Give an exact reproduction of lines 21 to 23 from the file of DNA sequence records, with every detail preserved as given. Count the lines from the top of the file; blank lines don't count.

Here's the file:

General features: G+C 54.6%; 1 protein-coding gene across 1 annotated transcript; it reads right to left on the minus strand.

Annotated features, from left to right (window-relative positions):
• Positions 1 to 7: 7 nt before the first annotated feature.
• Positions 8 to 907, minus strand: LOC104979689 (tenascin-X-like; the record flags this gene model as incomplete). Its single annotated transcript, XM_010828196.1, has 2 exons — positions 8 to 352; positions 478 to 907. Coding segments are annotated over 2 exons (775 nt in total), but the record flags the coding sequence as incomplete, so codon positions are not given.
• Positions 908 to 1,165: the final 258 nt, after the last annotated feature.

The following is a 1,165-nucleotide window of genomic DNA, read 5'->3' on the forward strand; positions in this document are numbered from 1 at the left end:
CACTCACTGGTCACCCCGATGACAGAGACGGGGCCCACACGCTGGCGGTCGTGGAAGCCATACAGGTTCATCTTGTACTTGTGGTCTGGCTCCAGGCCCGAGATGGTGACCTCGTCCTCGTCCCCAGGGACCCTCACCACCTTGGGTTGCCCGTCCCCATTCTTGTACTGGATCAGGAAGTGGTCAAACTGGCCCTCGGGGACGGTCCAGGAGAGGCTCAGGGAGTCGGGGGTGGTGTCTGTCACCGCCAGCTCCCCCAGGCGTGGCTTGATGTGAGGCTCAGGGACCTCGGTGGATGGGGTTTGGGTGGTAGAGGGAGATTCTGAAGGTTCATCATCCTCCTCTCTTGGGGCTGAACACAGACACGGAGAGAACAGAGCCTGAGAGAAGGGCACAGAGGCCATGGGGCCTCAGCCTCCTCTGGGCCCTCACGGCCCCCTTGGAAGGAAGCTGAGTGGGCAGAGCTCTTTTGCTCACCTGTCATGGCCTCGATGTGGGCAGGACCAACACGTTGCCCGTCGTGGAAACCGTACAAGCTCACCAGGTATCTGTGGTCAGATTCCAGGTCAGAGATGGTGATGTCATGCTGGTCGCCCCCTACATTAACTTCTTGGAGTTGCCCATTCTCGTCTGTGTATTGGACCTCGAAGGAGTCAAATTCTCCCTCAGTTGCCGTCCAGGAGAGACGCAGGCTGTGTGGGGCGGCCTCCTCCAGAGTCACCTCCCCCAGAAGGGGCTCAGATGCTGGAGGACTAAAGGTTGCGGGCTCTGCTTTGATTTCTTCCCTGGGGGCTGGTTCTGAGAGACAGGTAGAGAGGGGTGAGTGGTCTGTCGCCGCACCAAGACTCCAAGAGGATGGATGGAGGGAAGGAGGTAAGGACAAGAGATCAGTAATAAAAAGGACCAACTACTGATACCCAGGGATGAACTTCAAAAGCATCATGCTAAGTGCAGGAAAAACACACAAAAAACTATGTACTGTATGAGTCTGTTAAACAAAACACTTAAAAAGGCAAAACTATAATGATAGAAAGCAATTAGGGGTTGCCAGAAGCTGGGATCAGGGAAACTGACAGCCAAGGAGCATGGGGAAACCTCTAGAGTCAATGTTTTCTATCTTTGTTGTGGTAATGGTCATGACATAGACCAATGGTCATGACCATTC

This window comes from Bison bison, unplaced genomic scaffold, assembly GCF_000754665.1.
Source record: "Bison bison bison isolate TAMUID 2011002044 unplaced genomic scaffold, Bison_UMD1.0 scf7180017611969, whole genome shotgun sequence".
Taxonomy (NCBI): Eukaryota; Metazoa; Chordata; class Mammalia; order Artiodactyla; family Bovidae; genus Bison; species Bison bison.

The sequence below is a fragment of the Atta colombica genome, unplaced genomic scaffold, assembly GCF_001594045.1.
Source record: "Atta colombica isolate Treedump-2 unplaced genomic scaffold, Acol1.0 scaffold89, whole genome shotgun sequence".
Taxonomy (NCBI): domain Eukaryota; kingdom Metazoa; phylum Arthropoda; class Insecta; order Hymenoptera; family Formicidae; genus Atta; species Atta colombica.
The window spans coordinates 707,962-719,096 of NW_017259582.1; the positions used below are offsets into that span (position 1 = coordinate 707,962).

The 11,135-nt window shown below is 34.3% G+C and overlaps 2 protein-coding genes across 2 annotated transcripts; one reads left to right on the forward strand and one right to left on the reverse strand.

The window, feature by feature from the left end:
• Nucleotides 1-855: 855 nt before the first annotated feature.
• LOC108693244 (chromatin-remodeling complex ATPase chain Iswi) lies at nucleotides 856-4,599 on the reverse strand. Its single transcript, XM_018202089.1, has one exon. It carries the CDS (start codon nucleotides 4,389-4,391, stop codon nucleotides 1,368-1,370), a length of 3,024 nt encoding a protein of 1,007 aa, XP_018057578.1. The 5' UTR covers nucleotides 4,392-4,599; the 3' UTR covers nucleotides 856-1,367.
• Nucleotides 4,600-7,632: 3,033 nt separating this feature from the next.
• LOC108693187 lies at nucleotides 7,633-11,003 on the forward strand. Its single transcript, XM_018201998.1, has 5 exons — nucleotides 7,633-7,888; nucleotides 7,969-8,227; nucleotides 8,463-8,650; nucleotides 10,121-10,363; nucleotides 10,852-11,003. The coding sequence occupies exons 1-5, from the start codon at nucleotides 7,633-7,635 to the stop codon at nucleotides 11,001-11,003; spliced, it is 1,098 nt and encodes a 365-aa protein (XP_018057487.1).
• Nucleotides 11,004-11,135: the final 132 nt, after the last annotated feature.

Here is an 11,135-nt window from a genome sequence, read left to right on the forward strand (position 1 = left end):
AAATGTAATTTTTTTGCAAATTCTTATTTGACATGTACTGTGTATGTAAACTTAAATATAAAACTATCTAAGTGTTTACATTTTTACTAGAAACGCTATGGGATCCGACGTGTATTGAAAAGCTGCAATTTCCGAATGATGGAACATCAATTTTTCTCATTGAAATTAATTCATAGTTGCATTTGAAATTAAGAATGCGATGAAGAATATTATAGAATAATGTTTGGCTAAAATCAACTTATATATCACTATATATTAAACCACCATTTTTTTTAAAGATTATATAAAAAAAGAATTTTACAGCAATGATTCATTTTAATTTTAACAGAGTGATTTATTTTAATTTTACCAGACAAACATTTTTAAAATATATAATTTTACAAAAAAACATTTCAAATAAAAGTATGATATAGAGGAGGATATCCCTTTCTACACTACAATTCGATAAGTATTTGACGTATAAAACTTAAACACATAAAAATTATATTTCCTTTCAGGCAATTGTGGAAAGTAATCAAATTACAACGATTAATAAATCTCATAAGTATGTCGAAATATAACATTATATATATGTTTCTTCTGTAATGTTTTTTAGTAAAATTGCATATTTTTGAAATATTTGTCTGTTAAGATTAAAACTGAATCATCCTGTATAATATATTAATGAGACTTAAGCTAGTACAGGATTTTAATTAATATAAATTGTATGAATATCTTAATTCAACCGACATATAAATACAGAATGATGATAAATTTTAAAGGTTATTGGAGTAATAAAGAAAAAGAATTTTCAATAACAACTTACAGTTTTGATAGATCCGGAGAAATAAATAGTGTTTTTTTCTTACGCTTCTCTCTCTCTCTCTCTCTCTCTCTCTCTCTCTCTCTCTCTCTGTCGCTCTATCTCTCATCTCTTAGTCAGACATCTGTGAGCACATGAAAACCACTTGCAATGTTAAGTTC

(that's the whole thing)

• Nucleotides 11,004-11,135: the final 132 nt, after the last annotated feature.

Here is an 11,135-nt window from a genome sequence, read left to right on the forward strand (position 1 = left end):
AAATGTAATTTTTTTGCAAATTCTTATTTGACATGTACTGTGTATGTAAACTTAAATATAAAACTATCTAAGTGTTTACATTTTTACTAGAAACGCTATGGGATCCGACGTGTATTGAAAAGCTGCAATTTCCGAATGATGGAACATCAATTTTTCTCATTGAAATTAATTCATAGTTGCATTTGAAATTAAGAATGCGATGAAGAATATTATAGAATAATGTTTGGCTAAAATCAACTTATATATCACTATATATTAAACCACCATTTTTTTTAAAGATTATATAAAAAAAGAATTTTACAGCAATGATTCATTTTAATTTTAACAGAGTGATTTATTTTAATTTTACCAGACAAACATTTTTAAAATATATAATTTTACAAAAAAACATTTCAAATAAAAGTATGATATAGAGGAGGATATCCCTTTCTACACTACAATTCGATAAGTATTTGACGTATAAAACTTAAACACATAAAAATTATATTTCCTTTCAGGCAATTGTGGAAAGTAATCAAATTACAACGATTAATAAATCTCATAAGTATGTCGAAATATAACATTATATATATGTTTCTTCTGTAATGTTTTTTAGTAAAATTGCATATTTTTGAAATATTTGTCTGTTAAGATTAAAACTGAATCATCCTGTATAATATATTAATGAGACTTAAGCTAGTACAGGATTTTAATTAATATAAATTGTATGAATATCTTAATTCAACCGACATATAAATACAGAATGATGATAAATTTTAAAGGTTATTGGAGTAATAAAGAAAAAGAATTTTCAATAACAACTTACAGTTTTGATAGATCCGGAGAAATAAATAGTGTTTTTTTCTTACGCTTCTCTCTCTCTCTCTCTCTCTCTCTCTCTCTCTCTCTCTCTCTGTCGCTCTATCTCTCATCTCTTAGTCAGACATCTGTGAGCACATGAAAACCACTTGCAATGTTAAGTTC